On “Up and At ‘Em”, on the lesser talk station this morning, Ben Kruse said (I’ll paraphrase) if you left out the parts about Governor Dayton, this past weekend’s endorsement of the incumbent governor actually reads a little like an endorsement of Jeff Johnson.
And Ben had a point:
Johnson, 47, is gubernatorial material…Voters who want a state government that’s leaner and more trusting of the marketplace to solve public problems can opt for Johnson without concern that he is unprepared, excessively doctrinaire or temperamentally ill-suited to the office….Unlike Dayton, Johnson is unfettered to Education Minnesota, the teachers’ union.
[Remember the emphasized bit. I’ll be making a return appearance]
He’s eager to pursue changes in teacher licensure and tenure rules that might strengthen the state’s teaching corps — versions of which Dayton vetoed…Johnson is also more open to changing the state’s tax code in ways that would better align Minnesota competitively with other states, by broadening the sales tax to more consumer purchases while reducing its rate.
All of that’s true.
But they went with
Governor Messinger Mark Dayton anyway.
Minnesota is back where it belongs. It has resumed its strong position among Midwestern states in employment, incomes, educational attainment and quality of life. Gov. Mark Dayton can’t take sole credit for the rebound from recession — nor does this modest leader make that claim. But the DFLer’s stewardship since 2011 has made a positive contribution to recovery, and his aims for a second term would continue that course.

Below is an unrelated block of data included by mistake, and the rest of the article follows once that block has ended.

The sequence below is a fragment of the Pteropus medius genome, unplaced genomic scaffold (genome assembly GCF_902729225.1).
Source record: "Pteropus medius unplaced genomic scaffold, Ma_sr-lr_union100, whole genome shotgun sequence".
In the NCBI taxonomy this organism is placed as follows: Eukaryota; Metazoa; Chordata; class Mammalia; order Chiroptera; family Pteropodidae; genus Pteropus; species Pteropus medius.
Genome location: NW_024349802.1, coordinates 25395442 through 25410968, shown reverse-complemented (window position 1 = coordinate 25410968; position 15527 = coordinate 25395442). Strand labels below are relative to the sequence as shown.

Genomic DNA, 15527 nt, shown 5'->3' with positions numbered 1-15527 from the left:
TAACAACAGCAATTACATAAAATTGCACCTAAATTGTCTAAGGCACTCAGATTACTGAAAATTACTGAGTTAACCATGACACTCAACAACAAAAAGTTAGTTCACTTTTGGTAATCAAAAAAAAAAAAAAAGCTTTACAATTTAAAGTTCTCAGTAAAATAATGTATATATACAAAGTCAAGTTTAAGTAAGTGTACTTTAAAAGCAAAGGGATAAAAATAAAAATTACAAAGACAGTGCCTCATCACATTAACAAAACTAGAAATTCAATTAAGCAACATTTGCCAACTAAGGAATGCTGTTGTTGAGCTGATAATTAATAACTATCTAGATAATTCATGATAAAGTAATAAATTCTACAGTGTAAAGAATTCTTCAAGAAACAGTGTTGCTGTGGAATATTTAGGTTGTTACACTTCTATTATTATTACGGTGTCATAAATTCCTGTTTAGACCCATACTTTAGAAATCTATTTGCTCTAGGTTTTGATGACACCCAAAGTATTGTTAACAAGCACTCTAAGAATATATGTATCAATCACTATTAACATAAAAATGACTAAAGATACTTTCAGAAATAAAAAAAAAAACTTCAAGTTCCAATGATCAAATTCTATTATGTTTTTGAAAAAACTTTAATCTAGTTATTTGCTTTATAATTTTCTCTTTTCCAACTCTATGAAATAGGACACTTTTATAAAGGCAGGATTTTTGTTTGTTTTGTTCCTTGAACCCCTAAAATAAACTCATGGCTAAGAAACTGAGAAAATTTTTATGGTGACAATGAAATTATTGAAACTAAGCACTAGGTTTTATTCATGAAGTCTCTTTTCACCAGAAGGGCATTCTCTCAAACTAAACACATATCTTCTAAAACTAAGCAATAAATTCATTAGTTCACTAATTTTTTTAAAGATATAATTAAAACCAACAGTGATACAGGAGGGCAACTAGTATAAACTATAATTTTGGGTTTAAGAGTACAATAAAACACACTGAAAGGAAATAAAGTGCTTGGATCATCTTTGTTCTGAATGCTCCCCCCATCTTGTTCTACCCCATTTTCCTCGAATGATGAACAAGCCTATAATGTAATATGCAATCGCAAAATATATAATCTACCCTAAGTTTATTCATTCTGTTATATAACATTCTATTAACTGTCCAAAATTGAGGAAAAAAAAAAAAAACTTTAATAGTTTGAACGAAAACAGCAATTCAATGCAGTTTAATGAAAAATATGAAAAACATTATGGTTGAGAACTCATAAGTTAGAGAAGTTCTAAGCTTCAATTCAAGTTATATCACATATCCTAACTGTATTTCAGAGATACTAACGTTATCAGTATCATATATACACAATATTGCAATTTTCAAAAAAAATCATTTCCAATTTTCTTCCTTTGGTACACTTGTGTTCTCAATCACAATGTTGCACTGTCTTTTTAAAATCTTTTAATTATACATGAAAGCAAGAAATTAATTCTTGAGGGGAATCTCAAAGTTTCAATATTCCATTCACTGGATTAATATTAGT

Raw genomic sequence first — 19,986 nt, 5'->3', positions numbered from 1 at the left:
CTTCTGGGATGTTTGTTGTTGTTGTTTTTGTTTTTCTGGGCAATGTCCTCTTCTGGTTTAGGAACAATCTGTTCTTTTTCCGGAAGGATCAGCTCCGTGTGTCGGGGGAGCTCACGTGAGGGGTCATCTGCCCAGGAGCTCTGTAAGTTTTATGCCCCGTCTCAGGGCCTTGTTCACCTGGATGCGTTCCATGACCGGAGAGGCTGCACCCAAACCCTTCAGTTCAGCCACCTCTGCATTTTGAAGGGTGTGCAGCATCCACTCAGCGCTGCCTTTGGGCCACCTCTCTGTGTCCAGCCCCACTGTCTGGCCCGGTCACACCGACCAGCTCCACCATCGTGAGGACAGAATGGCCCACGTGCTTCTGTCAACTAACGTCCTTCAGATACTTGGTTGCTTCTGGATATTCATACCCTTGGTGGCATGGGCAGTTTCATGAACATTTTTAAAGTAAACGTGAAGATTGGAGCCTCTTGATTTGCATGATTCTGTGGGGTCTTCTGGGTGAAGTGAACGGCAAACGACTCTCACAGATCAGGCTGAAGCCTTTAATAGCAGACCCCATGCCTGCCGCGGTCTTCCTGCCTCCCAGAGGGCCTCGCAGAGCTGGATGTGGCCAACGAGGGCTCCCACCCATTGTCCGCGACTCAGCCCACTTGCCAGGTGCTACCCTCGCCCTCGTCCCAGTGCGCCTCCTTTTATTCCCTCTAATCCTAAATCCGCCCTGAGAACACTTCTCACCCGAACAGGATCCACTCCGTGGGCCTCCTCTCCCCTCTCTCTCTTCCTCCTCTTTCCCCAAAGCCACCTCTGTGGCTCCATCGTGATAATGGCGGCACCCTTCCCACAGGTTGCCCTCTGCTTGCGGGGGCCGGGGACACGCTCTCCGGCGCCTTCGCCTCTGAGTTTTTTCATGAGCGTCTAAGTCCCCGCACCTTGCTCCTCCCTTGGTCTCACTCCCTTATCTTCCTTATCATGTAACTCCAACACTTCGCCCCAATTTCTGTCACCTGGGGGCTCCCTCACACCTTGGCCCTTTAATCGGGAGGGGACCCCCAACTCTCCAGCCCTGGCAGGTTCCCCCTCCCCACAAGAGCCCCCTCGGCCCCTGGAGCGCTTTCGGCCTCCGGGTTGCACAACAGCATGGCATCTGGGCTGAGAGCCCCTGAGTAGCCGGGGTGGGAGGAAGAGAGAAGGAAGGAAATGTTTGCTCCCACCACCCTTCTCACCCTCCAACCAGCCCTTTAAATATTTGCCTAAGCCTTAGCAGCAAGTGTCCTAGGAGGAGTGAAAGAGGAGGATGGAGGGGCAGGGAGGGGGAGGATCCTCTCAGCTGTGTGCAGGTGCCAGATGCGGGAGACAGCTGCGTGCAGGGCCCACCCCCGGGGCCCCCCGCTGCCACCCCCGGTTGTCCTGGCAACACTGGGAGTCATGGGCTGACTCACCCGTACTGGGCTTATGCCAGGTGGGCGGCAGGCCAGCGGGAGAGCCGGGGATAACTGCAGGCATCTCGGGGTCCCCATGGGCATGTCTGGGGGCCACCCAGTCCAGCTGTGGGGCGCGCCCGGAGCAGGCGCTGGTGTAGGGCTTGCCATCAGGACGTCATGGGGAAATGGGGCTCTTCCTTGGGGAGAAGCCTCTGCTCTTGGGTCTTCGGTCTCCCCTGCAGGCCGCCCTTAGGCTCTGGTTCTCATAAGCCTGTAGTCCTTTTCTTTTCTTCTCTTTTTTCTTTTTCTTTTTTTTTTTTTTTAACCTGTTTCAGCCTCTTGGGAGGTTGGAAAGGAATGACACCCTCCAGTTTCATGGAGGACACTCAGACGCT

That is, of course, the narrative that the Alliance for a Better Minnesota has spent millions to establish in this state.
The truth, of course, is that most of the “positive contributions” happened in the first two years of
Messinger’s Dayton’s term. Since the DFL took unfettered control of state government, unemployment has dropped mostly due to people taking crummy jobs or leaving the workforce.
But we digress.
Like An Ink-Stained Nadia Comaneci: I originally entitled this piece “Our Senile Newspaper of Record” – but I changed my mind; it takes some mental chops to do the logical gymnastics the Strib goes through to get to painting Dayton’s term as a positive and Dayton as a capable leader:
State government stability is itself a competitive asset, one Minnesotans should not want to jeopardize again.
What the hell does that even mean?
The answer: whatever the narrator wants it to mean.
For example, the Strib would have you believe that before Mark Dayton, Minnesota was a cold Bolivia, apparently:
Dayton deserves credit for the fiscal stability that has returned on his watch. His push to correct the oversized income tax cuts enacted in 1999 and 2000 was important to that change, as was the discipline to enlarge the state’s reserves and repay more than $2 billion owed to school districts.
Dayton “paid back” the shift entirely because he delayed the GOP’s attempt to “pay it back” until the DFL could claim credit.
The Special Interest Drinking Game: Now – with a reminder from Jack and Ben’s show this morning – let’s read this next graf and go back to the Strib’s muted praise for Johnson: